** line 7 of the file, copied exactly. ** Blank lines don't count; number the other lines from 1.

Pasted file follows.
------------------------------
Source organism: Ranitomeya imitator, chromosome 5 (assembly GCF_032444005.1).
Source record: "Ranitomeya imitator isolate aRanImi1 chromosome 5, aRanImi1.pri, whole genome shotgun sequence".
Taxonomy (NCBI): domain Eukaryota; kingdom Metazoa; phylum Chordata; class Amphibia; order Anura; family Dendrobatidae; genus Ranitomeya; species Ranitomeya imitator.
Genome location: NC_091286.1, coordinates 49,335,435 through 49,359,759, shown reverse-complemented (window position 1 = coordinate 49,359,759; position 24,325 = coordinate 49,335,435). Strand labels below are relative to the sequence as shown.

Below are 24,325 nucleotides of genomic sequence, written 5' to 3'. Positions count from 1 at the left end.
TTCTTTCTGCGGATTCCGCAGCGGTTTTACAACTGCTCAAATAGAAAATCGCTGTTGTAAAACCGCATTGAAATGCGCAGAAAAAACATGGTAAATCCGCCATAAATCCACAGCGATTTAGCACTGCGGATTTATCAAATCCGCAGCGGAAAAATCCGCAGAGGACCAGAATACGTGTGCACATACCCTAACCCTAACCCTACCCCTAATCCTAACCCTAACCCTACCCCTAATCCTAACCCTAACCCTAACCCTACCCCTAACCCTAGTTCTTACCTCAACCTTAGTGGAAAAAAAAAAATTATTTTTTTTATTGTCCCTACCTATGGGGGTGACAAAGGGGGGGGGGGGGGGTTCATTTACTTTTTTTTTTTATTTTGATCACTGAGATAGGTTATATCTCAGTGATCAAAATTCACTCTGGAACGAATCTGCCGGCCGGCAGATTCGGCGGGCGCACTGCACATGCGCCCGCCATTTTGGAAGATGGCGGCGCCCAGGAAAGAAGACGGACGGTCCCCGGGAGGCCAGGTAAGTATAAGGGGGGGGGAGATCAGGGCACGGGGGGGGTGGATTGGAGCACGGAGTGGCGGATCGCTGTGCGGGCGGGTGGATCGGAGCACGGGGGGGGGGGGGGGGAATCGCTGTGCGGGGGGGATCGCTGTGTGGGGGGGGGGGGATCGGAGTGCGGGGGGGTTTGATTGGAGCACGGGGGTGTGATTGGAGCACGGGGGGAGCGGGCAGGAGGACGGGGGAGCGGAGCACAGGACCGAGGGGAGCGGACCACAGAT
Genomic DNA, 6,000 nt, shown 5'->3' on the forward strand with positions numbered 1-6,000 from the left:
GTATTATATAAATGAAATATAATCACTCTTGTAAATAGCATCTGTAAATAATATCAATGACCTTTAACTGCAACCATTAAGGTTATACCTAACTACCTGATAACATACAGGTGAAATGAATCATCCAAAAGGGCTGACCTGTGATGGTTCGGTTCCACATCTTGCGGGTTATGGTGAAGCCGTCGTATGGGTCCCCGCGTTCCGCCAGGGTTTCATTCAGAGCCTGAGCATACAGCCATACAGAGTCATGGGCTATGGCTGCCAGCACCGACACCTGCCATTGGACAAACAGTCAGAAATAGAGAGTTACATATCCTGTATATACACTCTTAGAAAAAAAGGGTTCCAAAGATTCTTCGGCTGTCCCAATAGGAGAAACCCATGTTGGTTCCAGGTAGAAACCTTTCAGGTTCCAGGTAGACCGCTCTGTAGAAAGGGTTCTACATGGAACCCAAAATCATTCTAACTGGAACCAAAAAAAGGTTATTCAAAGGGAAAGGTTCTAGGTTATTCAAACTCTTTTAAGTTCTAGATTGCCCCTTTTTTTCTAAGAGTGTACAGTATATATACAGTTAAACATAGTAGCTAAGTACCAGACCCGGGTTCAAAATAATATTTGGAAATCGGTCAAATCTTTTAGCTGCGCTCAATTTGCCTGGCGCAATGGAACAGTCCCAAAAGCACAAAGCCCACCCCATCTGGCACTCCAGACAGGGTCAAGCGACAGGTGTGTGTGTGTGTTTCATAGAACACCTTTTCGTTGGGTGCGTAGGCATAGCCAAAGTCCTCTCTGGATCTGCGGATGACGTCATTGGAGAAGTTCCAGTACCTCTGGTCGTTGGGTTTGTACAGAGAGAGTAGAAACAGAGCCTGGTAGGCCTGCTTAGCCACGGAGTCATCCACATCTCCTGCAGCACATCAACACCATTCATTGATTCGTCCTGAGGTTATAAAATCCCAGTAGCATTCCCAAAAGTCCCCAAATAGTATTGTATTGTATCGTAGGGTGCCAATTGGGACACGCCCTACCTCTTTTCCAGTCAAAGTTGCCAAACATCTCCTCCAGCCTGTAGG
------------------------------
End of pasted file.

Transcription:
Genomic DNA, 6,000 nt, shown 5'->3' on the forward strand with positions numbered 1-6,000 from the left: